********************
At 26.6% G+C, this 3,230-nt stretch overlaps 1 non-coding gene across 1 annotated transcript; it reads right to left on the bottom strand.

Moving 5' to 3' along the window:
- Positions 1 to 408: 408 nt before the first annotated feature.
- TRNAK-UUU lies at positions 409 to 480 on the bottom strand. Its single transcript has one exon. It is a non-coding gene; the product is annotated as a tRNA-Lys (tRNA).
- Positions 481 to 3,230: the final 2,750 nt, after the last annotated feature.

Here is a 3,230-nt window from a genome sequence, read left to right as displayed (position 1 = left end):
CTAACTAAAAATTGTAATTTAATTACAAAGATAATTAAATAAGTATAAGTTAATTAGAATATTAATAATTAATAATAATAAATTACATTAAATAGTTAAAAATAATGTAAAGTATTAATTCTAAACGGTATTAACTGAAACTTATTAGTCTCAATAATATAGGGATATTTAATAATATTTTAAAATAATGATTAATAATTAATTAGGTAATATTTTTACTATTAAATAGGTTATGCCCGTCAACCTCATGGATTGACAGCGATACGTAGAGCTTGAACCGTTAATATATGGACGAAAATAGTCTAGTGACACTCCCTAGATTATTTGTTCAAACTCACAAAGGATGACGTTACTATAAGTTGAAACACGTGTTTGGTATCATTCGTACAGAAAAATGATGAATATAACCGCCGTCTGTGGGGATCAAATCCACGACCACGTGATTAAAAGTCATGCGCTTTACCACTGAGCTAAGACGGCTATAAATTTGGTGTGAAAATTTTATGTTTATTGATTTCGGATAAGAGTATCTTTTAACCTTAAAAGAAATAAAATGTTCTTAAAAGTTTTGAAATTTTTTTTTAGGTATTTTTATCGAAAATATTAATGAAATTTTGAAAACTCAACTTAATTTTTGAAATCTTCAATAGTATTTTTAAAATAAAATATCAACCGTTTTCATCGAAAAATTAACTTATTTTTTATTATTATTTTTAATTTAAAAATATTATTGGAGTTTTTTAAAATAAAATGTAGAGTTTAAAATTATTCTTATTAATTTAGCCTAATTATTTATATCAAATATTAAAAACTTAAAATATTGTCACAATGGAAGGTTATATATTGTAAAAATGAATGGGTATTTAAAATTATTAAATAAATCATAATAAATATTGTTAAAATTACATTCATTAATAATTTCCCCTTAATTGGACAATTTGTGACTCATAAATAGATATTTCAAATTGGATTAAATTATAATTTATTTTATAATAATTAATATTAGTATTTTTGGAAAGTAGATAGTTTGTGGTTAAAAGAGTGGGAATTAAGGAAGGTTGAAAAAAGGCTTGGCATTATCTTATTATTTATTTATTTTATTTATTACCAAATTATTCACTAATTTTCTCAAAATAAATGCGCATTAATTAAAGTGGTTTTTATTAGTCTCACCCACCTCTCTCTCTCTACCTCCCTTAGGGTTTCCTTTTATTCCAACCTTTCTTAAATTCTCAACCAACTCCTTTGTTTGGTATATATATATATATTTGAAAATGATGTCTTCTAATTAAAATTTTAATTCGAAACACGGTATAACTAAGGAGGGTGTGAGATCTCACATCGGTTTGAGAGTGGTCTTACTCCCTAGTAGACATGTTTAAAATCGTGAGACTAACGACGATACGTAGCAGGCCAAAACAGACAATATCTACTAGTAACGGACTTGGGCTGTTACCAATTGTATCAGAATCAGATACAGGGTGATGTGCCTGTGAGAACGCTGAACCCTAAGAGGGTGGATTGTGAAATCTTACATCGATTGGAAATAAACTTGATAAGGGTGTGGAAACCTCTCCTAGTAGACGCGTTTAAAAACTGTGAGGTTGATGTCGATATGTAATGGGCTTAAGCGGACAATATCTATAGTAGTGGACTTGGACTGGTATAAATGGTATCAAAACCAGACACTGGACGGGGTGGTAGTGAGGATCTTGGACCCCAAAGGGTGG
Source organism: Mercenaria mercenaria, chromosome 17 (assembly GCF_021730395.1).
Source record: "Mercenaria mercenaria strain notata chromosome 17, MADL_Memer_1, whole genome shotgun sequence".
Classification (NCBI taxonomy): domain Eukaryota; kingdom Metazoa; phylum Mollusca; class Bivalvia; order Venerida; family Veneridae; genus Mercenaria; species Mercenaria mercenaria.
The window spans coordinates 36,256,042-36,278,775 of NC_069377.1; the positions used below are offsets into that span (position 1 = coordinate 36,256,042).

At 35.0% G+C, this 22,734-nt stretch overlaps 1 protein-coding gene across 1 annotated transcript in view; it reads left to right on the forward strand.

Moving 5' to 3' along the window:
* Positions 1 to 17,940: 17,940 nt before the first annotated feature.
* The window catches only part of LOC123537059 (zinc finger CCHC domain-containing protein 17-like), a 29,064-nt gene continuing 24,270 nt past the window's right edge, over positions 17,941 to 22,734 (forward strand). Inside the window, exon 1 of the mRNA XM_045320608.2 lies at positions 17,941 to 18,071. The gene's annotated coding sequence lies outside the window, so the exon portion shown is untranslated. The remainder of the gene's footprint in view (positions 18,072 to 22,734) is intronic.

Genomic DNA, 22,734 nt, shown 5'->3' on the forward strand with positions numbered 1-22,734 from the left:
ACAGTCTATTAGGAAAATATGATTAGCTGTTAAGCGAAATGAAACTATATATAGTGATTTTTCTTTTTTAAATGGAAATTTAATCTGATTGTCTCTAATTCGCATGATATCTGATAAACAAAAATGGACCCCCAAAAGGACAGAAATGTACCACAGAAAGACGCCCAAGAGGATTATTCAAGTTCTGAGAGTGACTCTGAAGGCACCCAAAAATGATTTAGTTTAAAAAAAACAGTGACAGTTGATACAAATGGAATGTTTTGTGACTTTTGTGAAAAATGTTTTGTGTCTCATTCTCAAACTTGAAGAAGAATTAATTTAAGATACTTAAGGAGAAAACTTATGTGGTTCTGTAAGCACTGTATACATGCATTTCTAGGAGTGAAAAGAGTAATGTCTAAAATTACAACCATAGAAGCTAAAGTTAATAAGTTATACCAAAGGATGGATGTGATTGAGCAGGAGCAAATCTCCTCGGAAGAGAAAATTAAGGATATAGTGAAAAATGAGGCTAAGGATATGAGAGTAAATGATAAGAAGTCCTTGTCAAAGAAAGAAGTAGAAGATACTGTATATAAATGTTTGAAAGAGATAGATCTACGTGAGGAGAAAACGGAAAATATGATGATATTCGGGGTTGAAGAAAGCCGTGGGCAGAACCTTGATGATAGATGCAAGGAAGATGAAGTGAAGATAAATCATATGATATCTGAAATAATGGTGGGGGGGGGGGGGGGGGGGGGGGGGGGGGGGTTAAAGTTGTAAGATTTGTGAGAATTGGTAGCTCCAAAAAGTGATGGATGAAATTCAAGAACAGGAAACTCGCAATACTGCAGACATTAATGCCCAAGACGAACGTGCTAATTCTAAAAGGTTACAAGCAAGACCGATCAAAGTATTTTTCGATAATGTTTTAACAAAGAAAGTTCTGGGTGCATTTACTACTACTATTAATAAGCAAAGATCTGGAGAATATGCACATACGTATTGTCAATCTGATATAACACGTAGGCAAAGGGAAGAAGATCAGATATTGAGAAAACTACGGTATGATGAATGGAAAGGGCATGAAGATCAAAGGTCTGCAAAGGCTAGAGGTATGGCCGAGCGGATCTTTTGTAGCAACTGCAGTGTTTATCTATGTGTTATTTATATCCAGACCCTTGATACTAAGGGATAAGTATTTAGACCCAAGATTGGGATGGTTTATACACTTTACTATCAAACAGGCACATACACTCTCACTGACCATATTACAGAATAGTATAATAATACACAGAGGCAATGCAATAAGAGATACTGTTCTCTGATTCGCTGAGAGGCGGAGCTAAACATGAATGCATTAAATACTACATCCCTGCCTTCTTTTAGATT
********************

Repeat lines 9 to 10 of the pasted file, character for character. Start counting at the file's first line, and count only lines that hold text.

Source record: "Mercenaria mercenaria strain notata chromosome 17, MADL_Memer_1, whole genome shotgun sequence".
Classification (NCBI taxonomy): domain Eukaryota; kingdom Metazoa; phylum Mollusca; class Bivalvia; order Venerida; family Veneridae; genus Mercenaria; species Mercenaria mercenaria.